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Just another two cents:

“If language is an accident, it is a very bad one overall though in individual (actually guild) terms it may be a miraculous possession.”

Hi, A.,  — given Everett’s experience, language (in invention) may address perceived concerns of “local” interest within the operating milieu of the culture. At the tribal level, that’s relatively easily defined by geophysical reality and the proclivities of the people resident within them. For a modern engineer in a cubicle working with a head full of professional concepts and jargon, I would think the boundaries social, defined partially by who and what inform the humanity in the office.

The “bad accident” may be the bad poet who masks a level of personal harm — degradation, humiliation, shame — by producing some brand of verbal armor, a facet of narcissistic display.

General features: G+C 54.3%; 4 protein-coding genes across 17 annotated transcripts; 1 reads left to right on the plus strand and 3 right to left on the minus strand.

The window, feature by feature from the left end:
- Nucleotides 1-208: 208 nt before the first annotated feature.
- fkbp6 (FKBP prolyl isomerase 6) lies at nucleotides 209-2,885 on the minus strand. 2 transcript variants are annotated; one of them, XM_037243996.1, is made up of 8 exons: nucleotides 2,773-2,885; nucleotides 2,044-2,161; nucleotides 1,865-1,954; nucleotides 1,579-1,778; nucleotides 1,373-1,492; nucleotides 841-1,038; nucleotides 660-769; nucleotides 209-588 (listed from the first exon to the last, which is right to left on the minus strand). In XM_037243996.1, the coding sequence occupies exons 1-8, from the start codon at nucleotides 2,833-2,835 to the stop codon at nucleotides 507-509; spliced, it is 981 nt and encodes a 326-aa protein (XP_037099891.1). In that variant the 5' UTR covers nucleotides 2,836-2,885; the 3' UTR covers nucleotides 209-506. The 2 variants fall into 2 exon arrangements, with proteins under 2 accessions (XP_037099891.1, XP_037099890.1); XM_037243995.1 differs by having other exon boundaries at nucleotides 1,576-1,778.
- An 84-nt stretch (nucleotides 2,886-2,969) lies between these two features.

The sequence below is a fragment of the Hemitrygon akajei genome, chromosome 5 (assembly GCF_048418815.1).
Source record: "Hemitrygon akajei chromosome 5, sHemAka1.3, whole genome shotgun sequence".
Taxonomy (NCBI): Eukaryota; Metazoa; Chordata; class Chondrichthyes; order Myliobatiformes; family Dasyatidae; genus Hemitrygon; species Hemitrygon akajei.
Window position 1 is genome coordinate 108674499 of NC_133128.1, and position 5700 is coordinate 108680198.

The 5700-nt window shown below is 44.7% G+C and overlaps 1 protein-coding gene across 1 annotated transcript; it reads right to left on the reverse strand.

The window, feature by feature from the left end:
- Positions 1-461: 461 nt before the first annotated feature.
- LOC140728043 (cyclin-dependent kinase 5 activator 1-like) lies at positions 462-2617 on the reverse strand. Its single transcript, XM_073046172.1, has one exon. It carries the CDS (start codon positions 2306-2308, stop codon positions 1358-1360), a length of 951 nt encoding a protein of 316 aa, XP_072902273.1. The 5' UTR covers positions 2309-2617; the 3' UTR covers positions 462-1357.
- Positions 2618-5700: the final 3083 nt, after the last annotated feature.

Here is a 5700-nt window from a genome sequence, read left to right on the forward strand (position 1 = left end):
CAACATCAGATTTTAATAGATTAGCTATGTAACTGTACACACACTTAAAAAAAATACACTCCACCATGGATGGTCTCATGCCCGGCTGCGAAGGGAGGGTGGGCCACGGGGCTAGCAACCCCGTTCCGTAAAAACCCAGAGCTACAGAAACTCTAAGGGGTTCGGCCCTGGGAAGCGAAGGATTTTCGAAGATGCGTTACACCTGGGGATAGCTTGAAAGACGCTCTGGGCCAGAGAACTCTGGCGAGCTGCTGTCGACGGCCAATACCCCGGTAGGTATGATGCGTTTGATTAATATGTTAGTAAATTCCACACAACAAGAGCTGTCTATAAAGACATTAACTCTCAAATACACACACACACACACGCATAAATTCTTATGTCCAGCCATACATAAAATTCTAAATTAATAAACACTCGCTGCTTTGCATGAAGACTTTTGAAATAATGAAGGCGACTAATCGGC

Those in this category, not necessarily “bad poets”, have some intuitive choices to make about “repairing the world” (in the Jewish influence, the term in use is “Tikkun Olam”) while repairing themselves or — here come the bad boys (and girls) — aggrandizing themselves, becoming untouchable, beyond the harm of human thoughts.

Those, indeed, may play some tricks with language.

Those are just my thoughts, but I feel we see them reflected in the news and, more dangerously, encouraging of a harmed mentality internally programmed for revenge against all.


Daniel L. Everett — There are several sites, including the author’s own, that may be searched up on the web today, and I expect more will appear as the linguist’s star  rises.  The link given here features today a video of about twelve minutes on “Recursion and Human Thought”.

Tikkun Olam — The link is to Jill Jacob’s 2007 “The History of ‘Tikkun Olam'”.